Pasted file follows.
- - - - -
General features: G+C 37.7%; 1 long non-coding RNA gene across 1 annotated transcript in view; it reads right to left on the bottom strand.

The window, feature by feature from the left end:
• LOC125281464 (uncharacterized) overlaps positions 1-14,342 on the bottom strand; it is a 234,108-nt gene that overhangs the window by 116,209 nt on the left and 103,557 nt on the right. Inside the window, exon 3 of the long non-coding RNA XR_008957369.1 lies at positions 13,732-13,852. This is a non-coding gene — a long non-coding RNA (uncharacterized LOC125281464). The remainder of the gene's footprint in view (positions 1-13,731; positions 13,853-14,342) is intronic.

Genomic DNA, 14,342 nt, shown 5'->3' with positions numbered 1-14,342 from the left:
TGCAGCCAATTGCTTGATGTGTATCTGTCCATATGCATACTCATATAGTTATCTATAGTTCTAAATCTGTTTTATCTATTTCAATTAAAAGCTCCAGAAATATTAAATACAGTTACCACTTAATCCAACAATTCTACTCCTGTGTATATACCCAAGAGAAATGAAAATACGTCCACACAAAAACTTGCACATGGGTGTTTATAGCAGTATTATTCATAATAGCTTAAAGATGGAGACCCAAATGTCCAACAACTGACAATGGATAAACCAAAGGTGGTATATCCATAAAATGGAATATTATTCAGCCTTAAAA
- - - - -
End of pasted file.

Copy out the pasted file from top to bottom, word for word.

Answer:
General features: G+C 37.7%; 1 long non-coding RNA gene across 1 annotated transcript in view; it reads right to left on the bottom strand.

The window, feature by feature from the left end:
• LOC125281464 (uncharacterized) overlaps positions 1-14,342 on the bottom strand; it is a 234,108-nt gene that overhangs the window by 116,209 nt on the left and 103,557 nt on the right. Inside the window, exon 3 of the long non-coding RNA XR_008957369.1 lies at positions 13,732-13,852. This is a non-coding gene — a long non-coding RNA (uncharacterized LOC125281464). The remainder of the gene's footprint in view (positions 1-13,731; positions 13,853-14,342) is intronic.

Genomic DNA, 14,342 nt, shown 5'->3' with positions numbered 1-14,342 from the left:
TGCAGCCAATTGCTTGATGTGTATCTGTCCATATGCATACTCATATAGTTATCTATAGTTCTAAATCTGTTTTATCTATTTCAATTAAAAGCTCCAGAAATATTAAATACAGTTACCACTTAATCCAACAATTCTACTCCTGTGTATATACCCAAGAGAAATGAAAATACGTCCACACAAAAACTTGCACATGGGTGTTTATAGCAGTATTATTCATAATAGCTTAAAGATGGAGACCCAAATGTCCAACAACTGACAATGGATAAACCAAAGGTGGTATATCCATAAAATGGAATATTATTCAGCCTTAAAA